Short answer, according to WaPo: hit harder than people think it will:
“These categories show a similar trend. Most durable goods (brown lines) have become cheaper since the end of 1999. Durable goods are typically used for three years or more, such as furniture, cameras and automobiles. As a category, they are more likely to be traded across borders — and thus the most likely to get pricier should a trade war escalate.
Some nondurable goods (teal lines), such as toys and clothing, are also easy to manufacture cheaply abroad and ship to the U.S. It’s no coincidence that they are among those with the lowest price increases.
Most services (red lines), such as restaurants and health care, are challenging to import and haven’t seen the type of competition that would keep prices low.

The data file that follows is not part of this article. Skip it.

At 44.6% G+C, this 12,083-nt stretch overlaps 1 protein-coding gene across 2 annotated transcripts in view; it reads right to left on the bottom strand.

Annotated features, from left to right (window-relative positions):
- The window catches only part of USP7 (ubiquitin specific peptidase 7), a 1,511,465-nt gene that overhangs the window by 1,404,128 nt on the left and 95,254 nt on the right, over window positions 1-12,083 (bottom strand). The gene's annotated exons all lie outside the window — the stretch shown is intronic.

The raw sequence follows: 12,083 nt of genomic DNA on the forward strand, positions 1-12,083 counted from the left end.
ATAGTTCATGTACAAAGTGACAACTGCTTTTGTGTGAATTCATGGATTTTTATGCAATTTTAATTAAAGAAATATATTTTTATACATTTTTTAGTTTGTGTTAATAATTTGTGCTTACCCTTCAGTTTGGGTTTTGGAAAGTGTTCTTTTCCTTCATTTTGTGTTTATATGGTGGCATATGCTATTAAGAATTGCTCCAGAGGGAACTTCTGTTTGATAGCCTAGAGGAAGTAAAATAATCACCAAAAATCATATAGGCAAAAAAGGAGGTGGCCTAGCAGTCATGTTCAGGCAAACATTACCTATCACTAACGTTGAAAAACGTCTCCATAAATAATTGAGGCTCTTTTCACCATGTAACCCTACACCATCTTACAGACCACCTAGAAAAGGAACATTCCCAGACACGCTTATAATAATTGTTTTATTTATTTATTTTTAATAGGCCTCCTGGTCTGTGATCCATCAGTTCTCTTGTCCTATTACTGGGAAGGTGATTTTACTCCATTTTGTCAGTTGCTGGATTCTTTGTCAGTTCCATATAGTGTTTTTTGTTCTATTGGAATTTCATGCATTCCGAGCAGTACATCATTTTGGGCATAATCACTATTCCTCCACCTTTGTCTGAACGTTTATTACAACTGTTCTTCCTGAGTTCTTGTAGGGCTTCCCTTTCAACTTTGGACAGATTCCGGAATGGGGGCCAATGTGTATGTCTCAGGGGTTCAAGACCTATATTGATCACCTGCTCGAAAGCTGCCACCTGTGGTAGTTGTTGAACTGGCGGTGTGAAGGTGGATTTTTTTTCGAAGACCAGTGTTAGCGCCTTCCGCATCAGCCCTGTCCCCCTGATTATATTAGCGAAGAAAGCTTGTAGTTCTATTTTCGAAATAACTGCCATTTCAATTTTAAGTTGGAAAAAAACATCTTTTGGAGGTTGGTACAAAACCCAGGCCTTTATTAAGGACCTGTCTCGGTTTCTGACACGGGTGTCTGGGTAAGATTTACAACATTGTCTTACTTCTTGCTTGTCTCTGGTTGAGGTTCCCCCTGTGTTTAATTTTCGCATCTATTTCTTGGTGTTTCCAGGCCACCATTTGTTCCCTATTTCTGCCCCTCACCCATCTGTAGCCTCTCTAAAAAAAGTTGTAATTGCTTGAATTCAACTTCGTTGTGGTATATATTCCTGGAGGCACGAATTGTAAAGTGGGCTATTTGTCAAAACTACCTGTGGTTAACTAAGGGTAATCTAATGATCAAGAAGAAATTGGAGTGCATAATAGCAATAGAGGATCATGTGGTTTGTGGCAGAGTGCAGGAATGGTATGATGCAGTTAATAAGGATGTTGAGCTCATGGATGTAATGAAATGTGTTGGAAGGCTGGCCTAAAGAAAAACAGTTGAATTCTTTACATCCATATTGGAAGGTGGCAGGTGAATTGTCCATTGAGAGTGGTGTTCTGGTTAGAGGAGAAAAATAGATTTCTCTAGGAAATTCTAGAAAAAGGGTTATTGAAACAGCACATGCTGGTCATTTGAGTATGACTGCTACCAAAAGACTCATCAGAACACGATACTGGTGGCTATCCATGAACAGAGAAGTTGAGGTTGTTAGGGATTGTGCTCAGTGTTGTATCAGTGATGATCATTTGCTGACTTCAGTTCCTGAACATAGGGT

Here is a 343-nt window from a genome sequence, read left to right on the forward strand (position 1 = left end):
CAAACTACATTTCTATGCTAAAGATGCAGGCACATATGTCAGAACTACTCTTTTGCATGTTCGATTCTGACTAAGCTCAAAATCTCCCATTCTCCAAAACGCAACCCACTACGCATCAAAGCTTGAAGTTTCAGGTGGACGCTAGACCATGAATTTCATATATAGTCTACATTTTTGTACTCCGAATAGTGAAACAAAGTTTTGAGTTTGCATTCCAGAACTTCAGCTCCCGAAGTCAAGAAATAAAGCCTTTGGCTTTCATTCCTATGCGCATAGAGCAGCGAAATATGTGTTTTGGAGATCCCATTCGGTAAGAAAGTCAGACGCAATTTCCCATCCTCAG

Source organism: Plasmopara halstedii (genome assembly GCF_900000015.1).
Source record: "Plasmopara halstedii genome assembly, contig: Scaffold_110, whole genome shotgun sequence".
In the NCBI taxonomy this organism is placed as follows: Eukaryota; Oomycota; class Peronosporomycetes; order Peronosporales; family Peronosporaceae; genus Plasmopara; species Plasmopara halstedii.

We can also go one step farther and calculate just how much each category has contributed to the annual inflation rates watched by the Fed. Durable goods — many of them cheap imports — have been the only category that helped slow price growth. There are a few exceptions, such as the periods in 2009 and 2015–2016 when volatile oil prices sent the prices of nondurables into free-fall.”
This chart shows that the tariffs are starting to bite . . .
See the full column for the details . . .
Source: Washington Post